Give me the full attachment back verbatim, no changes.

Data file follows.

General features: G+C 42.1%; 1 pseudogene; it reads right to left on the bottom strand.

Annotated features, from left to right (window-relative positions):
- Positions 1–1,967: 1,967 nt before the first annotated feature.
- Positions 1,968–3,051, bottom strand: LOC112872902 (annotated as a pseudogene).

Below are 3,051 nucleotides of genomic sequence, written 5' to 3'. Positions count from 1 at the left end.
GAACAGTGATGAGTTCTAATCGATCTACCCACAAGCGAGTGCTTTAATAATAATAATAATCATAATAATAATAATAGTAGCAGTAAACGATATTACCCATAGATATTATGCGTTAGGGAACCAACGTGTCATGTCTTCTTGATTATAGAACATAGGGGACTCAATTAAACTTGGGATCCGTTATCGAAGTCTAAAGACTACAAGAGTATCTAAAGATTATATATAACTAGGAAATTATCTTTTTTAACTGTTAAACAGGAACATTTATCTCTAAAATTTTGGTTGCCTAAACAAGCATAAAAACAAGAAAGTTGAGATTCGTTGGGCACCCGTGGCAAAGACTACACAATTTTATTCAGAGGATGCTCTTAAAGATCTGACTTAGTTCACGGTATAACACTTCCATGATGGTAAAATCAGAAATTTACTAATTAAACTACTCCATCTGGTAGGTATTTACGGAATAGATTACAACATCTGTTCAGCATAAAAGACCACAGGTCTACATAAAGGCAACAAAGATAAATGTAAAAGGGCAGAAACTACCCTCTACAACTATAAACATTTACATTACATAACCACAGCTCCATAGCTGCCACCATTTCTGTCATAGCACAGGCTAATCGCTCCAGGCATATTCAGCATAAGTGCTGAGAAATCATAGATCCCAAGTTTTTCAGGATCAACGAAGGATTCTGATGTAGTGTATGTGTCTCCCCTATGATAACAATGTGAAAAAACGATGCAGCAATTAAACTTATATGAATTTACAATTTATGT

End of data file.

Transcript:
General features: G+C 42.1%; 1 pseudogene; it reads right to left on the bottom strand.

Annotated features, from left to right (window-relative positions):
- Positions 1–1,967: 1,967 nt before the first annotated feature.
- Positions 1,968–3,051, bottom strand: LOC112872902 (annotated as a pseudogene).

Below are 3,051 nucleotides of genomic sequence, written 5' to 3'. Positions count from 1 at the left end.
GAACAGTGATGAGTTCTAATCGATCTACCCACAAGCGAGTGCTTTAATAATAATAATAATCATAATAATAATAATAGTAGCAGTAAACGATATTACCCATAGATATTATGCGTTAGGGAACCAACGTGTCATGTCTTCTTGATTATAGAACATAGGGGACTCAATTAAACTTGGGATCCGTTATCGAAGTCTAAAGACTACAAGAGTATCTAAAGATTATATATAACTAGGAAATTATCTTTTTTAACTGTTAAACAGGAACATTTATCTCTAAAATTTTGGTTGCCTAAACAAGCATAAAAACAAGAAAGTTGAGATTCGTTGGGCACCCGTGGCAAAGACTACACAATTTTATTCAGAGGATGCTCTTAAAGATCTGACTTAGTTCACGGTATAACACTTCCATGATGGTAAAATCAGAAATTTACTAATTAAACTACTCCATCTGGTAGGTATTTACGGAATAGATTACAACATCTGTTCAGCATAAAAGACCACAGGTCTACATAAAGGCAACAAAGATAAATGTAAAAGGGCAGAAACTACCCTCTACAACTATAAACATTTACATTACATAACCACAGCTCCATAGCTGCCACCATTTCTGTCATAGCACAGGCTAATCGCTCCAGGCATATTCAGCATAAGTGCTGAGAAATCATAGATCCCAAGTTTTTCAGGATCAACGAAGGATTCTGATGTAGTGTATGTGTCTCCCCTATGATAACAATGTGAAAAAACGATGCAGCAATTAAACTTATATGAATTTACAATTTATGT